She pulled another strip of paper off the wall. It was a little depressing, tearing down a part of something that her grandfather had loved so much. She had never truly shared her grandfather’s fascination with the Old West. It had been a rough, untamed time in the history of the United States. Had she lived back in those days, she would have stayed in the east, safe from Indian attacks and flash floods and the myriad other catastrophes that had assailed the pioneers who had been adventurous enough to go traipsing off across the plains. She couldn’t imagine anything that would have dragged her from the security and comfort of life in the East for the wild, untamed frontier.
Not for her the rigors of moving westward, traveling by covered wagon, fighting the elements and the dust and the wild terrain, sleeping outside in all kinds of weather, praying that no one would get sick or break a leg or need a dentist, hoping that your food and water would last from one stop to the next. Not to mention the ever-present threat of attack from Indians and outlaws and other unscrupulous characters who had populated the Old West.
No doubt about it, she would have made a lousy pioneer. But she would have given anything to hear one of her grandfather’s stories again. Her grandfather’s disappearance was a mystery. Nana Mary declared she had no idea where he’d gone. One day he had been there, she had said with a shrug that seemed completely out of character considering the gravity of the situation and the next he had been gone. That had been over a year ago and no further explanation had been forthcoming. It was most peculiar. At his age, it was unlikely that he had run off with another woman, though anything was possible. Kelsey secretly feared he had been the victim of foul play, though she never voiced her opinion aloud because Nana Mary was convinced that Papa Joe would return.
Kelsey blew out a sigh as she yanked the last strip from one wall. She had moved all the furniture out of this room except for a tall, narrow bookcase. Taking hold of the bookcase, she rocked it back and forth until it was in the center of the room.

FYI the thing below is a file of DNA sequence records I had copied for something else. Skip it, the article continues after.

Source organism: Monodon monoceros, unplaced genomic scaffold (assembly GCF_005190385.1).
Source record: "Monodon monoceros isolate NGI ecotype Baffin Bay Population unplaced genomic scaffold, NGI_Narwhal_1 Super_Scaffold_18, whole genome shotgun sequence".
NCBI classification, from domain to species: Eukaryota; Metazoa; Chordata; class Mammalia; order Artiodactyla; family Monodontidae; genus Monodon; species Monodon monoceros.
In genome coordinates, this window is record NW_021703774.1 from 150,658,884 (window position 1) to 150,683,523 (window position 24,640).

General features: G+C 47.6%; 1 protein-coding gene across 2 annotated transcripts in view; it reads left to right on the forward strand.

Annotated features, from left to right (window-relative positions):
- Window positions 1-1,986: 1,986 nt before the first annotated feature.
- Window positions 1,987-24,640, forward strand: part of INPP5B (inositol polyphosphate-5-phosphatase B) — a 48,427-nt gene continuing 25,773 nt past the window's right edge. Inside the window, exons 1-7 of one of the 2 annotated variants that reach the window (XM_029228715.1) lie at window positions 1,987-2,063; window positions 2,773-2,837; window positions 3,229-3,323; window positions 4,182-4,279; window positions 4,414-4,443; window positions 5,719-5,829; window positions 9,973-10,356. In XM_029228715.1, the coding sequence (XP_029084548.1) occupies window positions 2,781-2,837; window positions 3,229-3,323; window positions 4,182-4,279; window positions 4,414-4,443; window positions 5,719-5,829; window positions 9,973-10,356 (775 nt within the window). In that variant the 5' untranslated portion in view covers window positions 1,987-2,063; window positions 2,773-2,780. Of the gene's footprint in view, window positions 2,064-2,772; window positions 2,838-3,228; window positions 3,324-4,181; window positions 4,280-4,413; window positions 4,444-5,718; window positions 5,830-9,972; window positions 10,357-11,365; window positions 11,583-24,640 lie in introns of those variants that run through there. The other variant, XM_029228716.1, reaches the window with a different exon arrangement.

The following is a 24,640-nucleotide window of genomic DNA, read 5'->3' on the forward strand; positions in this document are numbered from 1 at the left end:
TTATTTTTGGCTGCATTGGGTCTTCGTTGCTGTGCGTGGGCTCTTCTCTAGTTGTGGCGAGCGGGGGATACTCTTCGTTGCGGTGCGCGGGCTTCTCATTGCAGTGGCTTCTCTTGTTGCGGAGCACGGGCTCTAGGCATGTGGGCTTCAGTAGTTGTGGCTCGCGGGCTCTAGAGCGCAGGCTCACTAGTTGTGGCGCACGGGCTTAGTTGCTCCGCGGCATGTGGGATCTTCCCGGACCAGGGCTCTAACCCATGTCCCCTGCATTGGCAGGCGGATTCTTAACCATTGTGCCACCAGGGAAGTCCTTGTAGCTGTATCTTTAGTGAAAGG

Turning back toward the wall, Kelsey frowned at the door that had been hidden behind the bookcase. Why would anyone put a piece of furniture in front of a door? And where did that door lead to? A room that held only sad memories, perhaps?
She thought of all the times she had stayed in this house, both as a child and as an adult. Nana Mary had ever mentioned a hidden room. What was through that door? A sudden shiver ran down Kelsey’s spine as her imagination sprang to life. If she opened the door, what would she find? A long forgotten fortune? A room full of cast-off clothing and old furniture? A dead body? She shook off her morbid thoughts. Maybe it just led into a closet, though she couldn’t imagine anyone blocking a closet. No one ever had enough closet space. Maybe it just led out into the side yard.
Curious now, Kelsey wiped her hands on her jeans and turned the old glass knob. She had expected some resistance from a door that hadn’t been opened in who knew how long, but it opened without a hitch. None of the things she had imagined lay on the other side. Instead, she looked out on a narrow dirt road that separated two tall wooden buildings. But that was impossible. There were no other buildings this close to the house.
In the distance, she heard the mournful howling of a dog and what sounded like a car backfiring.
Feeling a little like Alice in Wonderland, Kelsey stepped through the doorway.